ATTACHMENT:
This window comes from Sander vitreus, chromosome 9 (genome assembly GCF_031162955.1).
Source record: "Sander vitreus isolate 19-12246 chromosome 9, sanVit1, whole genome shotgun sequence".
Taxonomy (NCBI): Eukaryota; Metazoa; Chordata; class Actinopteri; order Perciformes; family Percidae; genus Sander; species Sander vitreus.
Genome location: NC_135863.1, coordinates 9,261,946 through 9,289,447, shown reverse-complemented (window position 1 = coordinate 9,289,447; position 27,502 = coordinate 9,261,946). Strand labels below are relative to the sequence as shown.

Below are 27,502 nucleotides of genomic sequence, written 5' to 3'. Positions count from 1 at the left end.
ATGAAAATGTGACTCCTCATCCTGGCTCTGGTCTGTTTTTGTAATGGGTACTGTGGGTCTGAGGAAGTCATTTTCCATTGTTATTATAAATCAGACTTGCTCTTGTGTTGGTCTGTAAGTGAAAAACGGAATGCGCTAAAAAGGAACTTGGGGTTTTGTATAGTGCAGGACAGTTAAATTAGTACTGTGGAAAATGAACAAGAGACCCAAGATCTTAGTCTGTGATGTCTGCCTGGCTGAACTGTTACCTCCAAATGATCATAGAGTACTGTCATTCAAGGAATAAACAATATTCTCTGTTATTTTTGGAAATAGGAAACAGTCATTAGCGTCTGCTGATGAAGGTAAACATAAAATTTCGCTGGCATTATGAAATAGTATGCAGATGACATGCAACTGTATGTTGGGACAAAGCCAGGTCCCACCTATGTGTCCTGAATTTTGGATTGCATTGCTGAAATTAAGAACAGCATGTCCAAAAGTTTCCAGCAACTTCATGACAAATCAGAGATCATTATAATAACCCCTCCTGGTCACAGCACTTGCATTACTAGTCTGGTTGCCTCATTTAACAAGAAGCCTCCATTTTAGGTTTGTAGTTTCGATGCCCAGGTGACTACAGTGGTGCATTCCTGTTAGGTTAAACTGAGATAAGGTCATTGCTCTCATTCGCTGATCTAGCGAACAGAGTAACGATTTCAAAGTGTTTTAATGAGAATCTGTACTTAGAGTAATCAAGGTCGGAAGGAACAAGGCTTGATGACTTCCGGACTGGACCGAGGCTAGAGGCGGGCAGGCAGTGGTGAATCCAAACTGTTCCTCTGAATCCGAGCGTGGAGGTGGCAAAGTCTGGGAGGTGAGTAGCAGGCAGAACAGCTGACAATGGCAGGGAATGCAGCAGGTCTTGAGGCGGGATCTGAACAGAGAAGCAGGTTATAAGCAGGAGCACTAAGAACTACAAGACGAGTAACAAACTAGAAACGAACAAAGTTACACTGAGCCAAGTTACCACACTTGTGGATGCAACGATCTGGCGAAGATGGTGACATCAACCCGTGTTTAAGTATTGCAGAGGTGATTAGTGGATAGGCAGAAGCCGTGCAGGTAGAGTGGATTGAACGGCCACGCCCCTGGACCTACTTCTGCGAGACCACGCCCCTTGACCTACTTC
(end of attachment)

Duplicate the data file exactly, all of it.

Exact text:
This window comes from Sander vitreus, chromosome 9 (genome assembly GCF_031162955.1).
Source record: "Sander vitreus isolate 19-12246 chromosome 9, sanVit1, whole genome shotgun sequence".
Taxonomy (NCBI): Eukaryota; Metazoa; Chordata; class Actinopteri; order Perciformes; family Percidae; genus Sander; species Sander vitreus.
Genome location: NC_135863.1, coordinates 9,261,946 through 9,289,447, shown reverse-complemented (window position 1 = coordinate 9,289,447; position 27,502 = coordinate 9,261,946). Strand labels below are relative to the sequence as shown.

Below are 27,502 nucleotides of genomic sequence, written 5' to 3'. Positions count from 1 at the left end.
ATGAAAATGTGACTCCTCATCCTGGCTCTGGTCTGTTTTTGTAATGGGTACTGTGGGTCTGAGGAAGTCATTTTCCATTGTTATTATAAATCAGACTTGCTCTTGTGTTGGTCTGTAAGTGAAAAACGGAATGCGCTAAAAAGGAACTTGGGGTTTTGTATAGTGCAGGACAGTTAAATTAGTACTGTGGAAAATGAACAAGAGACCCAAGATCTTAGTCTGTGATGTCTGCCTGGCTGAACTGTTACCTCCAAATGATCATAGAGTACTGTCATTCAAGGAATAAACAATATTCTCTGTTATTTTTGGAAATAGGAAACAGTCATTAGCGTCTGCTGATGAAGGTAAACATAAAATTTCGCTGGCATTATGAAATAGTATGCAGATGACATGCAACTGTATGTTGGGACAAAGCCAGGTCCCACCTATGTGTCCTGAATTTTGGATTGCATTGCTGAAATTAAGAACAGCATGTCCAAAAGTTTCCAGCAACTTCATGACAAATCAGAGATCATTATAATAACCCCTCCTGGTCACAGCACTTGCATTACTAGTCTGGTTGCCTCATTTAACAAGAAGCCTCCATTTTAGGTTTGTAGTTTCGATGCCCAGGTGACTACAGTGGTGCATTCCTGTTAGGTTAAACTGAGATAAGGTCATTGCTCTCATTCGCTGATCTAGCGAACAGAGTAACGATTTCAAAGTGTTTTAATGAGAATCTGTACTTAGAGTAATCAAGGTCGGAAGGAACAAGGCTTGATGACTTCCGGACTGGACCGAGGCTAGAGGCGGGCAGGCAGTGGTGAATCCAAACTGTTCCTCTGAATCCGAGCGTGGAGGTGGCAAAGTCTGGGAGGTGAGTAGCAGGCAGAACAGCTGACAATGGCAGGGAATGCAGCAGGTCTTGAGGCGGGATCTGAACAGAGAAGCAGGTTATAAGCAGGAGCACTAAGAACTACAAGACGAGTAACAAACTAGAAACGAACAAAGTTACACTGAGCCAAGTTACCACACTTGTGGATGCAACGATCTGGCGAAGATGGTGACATCAACCCGTGTTTAAGTATTGCAGAGGTGATTAGTGGATAGGCAGAAGCCGTGCAGGTAGAGTGGATTGAACGGCCACGCCCCTGGACCTACTTCTGCGAGACCACGCCCCTTGACCTACTTC